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Arch Plast Surg > Volume 39(3); 2012 > Article
Choi and Kim: Medical Service in Cambodia
Last summer, I went to Cambodia August 8 to 13, 2011 to perform medical service with the Korean Community for Medical Service in Cambodia (KCSC), an organization affiliated with the Soonchunhyang Medical Center. KCSC has been providing medical service in Cambodia for ten years. To mark the organization's 10th anniversary, service with the quality of a medium-sized hospital was provided by a group of Korean staff including professors from 12 departments as well as professor Yongbae Kim of the Plastic Surgery Department, residents, 35 church volunteers, Cambodian staff-including 20 physicians, and Koreans living in Cambodia (Fig. 1). An important factor contributing to the high quality of the service provided was the active participation of local Cambodian physicians who had been trained at Soonchunhyang Hospital.
On our arrival in Cambodia, we struggled with feeling sticky because the humidity was much higher than what Koreans are accustomed to at home. After moving all the medical equipment to our lodging area, it was late, but we had a meeting to review our medical service schedule. Because almost one thousand patients were to receive treatment, after discussing methods for keeping order and guiding patients and cooperating with local Koreans, we were finally able to go to bed after midnight (Fig. 2). Early in the morning of the second day, we departed with our medical equipment for Kampong Speu Referral Hospital, which was located 50 km south of Phnom Penh, the capital of Cambodia. We had to put in a huge effort to deliver the medical equipment because we prepared fifty bags of equipment, each three times the size of an adult for the three day-service. Kampong Speu Referral Hospital was similar to the provincial hospitals of Gyeonggi province (the suburbs of Seoul), and the level of this hospital was excellent in Cambodia. Although the distance was not far, it took two hours to arrive there because of poor road conditions. The hospital was in a festive mood, like a field day. The Cambodian and Korean flags were raised. A governor welcomed us.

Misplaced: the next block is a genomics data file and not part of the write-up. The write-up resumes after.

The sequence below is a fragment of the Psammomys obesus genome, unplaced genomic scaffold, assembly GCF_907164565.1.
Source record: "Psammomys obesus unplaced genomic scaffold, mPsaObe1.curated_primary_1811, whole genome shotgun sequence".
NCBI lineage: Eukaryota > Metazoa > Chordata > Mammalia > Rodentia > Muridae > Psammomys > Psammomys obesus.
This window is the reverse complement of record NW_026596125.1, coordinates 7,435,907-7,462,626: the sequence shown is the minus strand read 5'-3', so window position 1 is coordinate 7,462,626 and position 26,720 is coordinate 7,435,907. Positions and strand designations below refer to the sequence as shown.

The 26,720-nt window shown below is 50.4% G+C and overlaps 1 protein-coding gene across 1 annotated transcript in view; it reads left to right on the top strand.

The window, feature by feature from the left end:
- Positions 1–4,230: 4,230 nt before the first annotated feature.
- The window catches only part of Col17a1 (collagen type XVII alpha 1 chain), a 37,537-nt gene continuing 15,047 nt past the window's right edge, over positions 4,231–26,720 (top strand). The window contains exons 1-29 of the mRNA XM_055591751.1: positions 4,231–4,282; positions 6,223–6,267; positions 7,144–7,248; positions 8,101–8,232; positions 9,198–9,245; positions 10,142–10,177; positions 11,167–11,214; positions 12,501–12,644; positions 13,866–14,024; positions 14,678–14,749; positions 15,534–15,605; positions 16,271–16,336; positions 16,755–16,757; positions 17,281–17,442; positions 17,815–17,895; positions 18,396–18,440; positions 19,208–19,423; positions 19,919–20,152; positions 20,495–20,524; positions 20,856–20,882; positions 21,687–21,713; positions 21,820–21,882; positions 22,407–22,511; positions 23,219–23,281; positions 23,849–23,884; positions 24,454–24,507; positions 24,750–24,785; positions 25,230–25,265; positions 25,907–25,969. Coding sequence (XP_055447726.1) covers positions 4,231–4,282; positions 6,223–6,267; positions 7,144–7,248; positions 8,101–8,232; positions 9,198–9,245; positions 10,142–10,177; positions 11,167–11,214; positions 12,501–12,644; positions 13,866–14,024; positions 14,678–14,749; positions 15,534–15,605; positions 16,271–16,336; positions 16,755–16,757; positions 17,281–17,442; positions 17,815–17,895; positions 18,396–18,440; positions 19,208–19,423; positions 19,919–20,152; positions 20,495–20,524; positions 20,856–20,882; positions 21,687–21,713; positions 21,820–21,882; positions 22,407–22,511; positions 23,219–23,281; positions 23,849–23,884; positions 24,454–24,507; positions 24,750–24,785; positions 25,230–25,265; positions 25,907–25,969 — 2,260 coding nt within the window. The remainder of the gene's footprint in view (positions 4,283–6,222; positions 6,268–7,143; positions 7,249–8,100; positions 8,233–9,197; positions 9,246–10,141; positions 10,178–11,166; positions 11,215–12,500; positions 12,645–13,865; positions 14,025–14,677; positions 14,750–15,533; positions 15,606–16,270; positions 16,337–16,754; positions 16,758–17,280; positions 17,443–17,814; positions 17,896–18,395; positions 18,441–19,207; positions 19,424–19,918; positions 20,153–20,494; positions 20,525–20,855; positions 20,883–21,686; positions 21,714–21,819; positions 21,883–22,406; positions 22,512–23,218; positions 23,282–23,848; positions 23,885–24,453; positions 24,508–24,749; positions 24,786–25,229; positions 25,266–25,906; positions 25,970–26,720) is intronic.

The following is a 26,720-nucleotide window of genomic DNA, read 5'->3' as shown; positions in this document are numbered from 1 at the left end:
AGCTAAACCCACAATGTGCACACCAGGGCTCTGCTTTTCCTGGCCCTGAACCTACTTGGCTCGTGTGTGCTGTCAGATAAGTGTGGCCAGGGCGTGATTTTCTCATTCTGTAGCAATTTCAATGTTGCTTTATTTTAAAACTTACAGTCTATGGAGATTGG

It was like a marketplace because many people were already queued up outside of the hospital gate to see the doctor, and there were street vendors as well. The weather was still oppressively humid, but the patients stayed in line with the bread and water provided by the medical team in order not to lose their turns (Fig. 3). However, their faces were happy. It was a blessing that the rural residents were able to receive free medical treatment because Cambodian people live on less than fifty cents a day. Most people with diseases do not go to the doctor because they need to pay five or six dollars per visit.
Considering that the monthly wage of the middle class, like doctors and teachers, is fifty dollars, health care is unaffordable for ordinary people. The hospital was too small to serve the entire province. One-story buildings were arranged in a rectangle. There were only two buildings for outpatient clinics, one operating room, and six buildings containing patient rooms, each with no more than twelve beds. After moving the surgical instruments, we first checked the anesthesia equipment that we had donated earlier.
The machine was covered with dust and appeared as if it had not been used for years. We restored the machine to a usable condition by cleaning and replacing parts. There were already fifteen patients waiting for surgery even before we completed preparations. We hastily gobbled down a meal and started performing surgeries. Most patients had diseases that are rare in Korea, like congenital anomalies, huge masses, and extensive scar contracture. Most of them could be treated by procedures and operations on the spot. However, we sent back some of them, like a patient with a huge parotid mass with obvious evidence of malignancy and a No. 0 facial cleft with accompanying bony defect, or promised free treatment later in Korea, with funding for travel and expenses provided by our university. I felt sorry for them.